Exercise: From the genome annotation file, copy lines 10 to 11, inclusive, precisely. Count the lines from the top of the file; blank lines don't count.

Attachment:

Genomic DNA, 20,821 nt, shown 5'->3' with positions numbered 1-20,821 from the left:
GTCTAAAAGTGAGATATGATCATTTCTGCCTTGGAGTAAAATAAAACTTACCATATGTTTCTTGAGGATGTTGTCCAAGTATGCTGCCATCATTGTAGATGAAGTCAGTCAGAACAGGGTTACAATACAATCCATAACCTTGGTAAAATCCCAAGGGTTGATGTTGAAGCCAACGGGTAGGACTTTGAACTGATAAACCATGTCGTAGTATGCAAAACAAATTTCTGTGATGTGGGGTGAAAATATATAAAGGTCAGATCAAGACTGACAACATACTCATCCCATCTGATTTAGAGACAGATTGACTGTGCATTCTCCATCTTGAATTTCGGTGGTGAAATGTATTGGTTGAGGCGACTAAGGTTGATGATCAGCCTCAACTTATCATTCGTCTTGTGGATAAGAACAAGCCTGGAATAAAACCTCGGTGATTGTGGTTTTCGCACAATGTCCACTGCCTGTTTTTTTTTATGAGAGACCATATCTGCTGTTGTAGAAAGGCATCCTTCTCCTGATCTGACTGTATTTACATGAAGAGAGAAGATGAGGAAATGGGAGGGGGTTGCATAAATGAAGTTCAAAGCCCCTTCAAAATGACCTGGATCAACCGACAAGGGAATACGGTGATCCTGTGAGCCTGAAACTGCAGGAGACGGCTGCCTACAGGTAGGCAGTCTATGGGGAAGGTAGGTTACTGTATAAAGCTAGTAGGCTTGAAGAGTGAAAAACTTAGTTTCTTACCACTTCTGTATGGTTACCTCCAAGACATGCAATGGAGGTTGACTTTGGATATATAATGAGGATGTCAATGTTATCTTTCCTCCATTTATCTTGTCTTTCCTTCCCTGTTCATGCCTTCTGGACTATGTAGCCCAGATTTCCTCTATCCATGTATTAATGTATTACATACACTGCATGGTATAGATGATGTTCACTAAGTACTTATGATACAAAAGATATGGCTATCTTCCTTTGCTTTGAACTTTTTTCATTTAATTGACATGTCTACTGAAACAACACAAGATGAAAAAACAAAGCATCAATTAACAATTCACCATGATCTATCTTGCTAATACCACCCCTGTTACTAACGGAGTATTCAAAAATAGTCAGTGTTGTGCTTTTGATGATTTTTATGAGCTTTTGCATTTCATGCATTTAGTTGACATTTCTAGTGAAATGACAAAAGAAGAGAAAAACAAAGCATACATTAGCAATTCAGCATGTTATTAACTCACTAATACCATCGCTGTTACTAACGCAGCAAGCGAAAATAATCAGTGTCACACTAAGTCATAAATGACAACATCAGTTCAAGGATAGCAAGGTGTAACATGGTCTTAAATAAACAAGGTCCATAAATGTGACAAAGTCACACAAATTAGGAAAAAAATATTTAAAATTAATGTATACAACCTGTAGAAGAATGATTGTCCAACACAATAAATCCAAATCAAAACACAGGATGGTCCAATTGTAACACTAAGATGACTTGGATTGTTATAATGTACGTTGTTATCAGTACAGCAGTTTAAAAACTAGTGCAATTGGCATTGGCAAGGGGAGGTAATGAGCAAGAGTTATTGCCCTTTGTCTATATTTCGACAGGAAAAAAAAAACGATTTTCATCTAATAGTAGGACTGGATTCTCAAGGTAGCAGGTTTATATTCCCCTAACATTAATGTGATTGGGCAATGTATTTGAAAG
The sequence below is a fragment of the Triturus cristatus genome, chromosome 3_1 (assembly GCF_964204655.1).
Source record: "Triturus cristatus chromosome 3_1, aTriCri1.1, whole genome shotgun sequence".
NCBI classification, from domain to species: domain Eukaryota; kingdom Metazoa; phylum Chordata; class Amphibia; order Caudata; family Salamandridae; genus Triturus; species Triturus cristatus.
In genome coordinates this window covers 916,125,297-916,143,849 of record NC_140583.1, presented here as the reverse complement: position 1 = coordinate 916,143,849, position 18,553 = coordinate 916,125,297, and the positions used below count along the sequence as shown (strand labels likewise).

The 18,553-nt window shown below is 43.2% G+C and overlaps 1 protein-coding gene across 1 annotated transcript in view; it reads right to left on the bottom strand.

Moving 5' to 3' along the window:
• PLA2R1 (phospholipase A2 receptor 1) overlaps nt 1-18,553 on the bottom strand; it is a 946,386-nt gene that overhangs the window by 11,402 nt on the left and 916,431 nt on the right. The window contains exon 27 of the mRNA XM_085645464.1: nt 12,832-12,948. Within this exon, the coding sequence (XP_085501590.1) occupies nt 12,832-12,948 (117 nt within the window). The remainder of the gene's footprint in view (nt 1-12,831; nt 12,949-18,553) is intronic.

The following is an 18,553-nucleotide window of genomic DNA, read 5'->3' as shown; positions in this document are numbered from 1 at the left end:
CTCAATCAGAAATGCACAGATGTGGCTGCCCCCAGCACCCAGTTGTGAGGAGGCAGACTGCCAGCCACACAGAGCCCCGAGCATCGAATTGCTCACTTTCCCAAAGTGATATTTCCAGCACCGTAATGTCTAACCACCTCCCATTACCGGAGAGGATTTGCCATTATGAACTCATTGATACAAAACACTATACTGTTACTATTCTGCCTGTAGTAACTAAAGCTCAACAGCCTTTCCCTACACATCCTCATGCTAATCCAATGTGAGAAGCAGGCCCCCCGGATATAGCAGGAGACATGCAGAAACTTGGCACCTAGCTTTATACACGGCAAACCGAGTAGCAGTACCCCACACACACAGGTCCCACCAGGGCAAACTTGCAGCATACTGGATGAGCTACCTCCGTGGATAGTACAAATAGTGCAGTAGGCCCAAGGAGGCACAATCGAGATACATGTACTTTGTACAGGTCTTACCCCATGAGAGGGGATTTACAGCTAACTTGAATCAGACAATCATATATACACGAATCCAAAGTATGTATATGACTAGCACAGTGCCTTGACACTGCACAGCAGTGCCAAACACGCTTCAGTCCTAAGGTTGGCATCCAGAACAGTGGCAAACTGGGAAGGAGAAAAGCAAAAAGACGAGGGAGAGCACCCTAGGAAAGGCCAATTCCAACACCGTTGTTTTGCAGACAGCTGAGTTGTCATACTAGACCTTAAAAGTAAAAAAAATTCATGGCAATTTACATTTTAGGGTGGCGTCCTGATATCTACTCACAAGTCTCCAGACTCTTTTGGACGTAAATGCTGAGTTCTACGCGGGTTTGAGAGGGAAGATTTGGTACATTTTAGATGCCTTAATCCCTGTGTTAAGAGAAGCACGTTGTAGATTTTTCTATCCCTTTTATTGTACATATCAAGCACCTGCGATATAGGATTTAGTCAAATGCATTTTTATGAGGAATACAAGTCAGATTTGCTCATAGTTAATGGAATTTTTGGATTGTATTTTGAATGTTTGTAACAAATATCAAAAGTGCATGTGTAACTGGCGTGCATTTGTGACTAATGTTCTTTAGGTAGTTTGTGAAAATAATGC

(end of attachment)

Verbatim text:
The following is an 18,553-nucleotide window of genomic DNA, read 5'->3' as shown; positions in this document are numbered from 1 at the left end:
CTCAATCAGAAATGCACAGATGTGGCTGCCCCCAGCACCCAGTTGTGAGGAGGCAGACTGCCAGCCACACAGAGCCCCGAGCATCGAATTGCTCACTTTCCCAAAGTGATATTTCCAGCACCGTAATGTCTAACCACCTCCCATTACCGGAGAGGATTTGCCATTATGAACTCATTGATACAAAACACTATACTGTTACTATTCTGCCTGTAGTAACTAAAGCTCAACAGCCTTTCCCTACACATCCTCATGCTAATCCAATGTGAGAAGCAGGCCCCCCGGATATAGCAGGAGACATGCAGAAACTTGGCACCTAGCTTTATACACGGCAAACCGAGTAGCAGTACCCCACACACACAGGTCCCACCAGGGCAAACTTGCAGCATACTGGATGAGCTACCTCCGTGGATAGTACAAATAGTGCAGTAGGCCCAAGGAGGCACAATCGAGATACATGTACTTTGTACAGGTCTTACCCCATGAGAGGGGATTTACAGCTAACTTGAATCAGACAATCATATATACACGAATCCAAAGTATGTATATGACTAGCACAGTGCCTTGACACTGCACAGCAGTGCCAAACACGCTTCAGTCCTAAGGTTGGCATCCAGAACAGTGGCAAACTGGGAAGGAGAAAAGCAAAAAGACGAGGGAGAGCACCCTAGGAAAGGCCAATTCCAACACCGTTGTTTTGCAGACAGCTGAGTTGTCATACTAGACCTTAAAAGTAAAAAAAATTCATGGCAATTTACATTTTAGGGTGGCGTCCTGATATCTACTCACAAGTCTCCAGACTCTTTTGGACGTAAATGCTGAGTTCTACGCGGGTTTGAGAGGGAAGATTTGGTACATTTTAGATGCCTTAATCCCTGTGTTAAGAGAAGCACGTTGTAGATTTTTCTATCCCTTTTATTGTACATATCAAGCACCTGCGATATAGGATTTAGTCAAATGCATTTTTATGAGGAATACAAGTCAGATTTGCTCATAGTTAATGGAATTTTTGGATTGTATTTTGAATGTTTGTAACAAATATCAAAAGTGCATGTGTAACTGGCGTGCATTTGTGACTAATGTTCTTTAGGTAGTTTGTGAAAATAATGC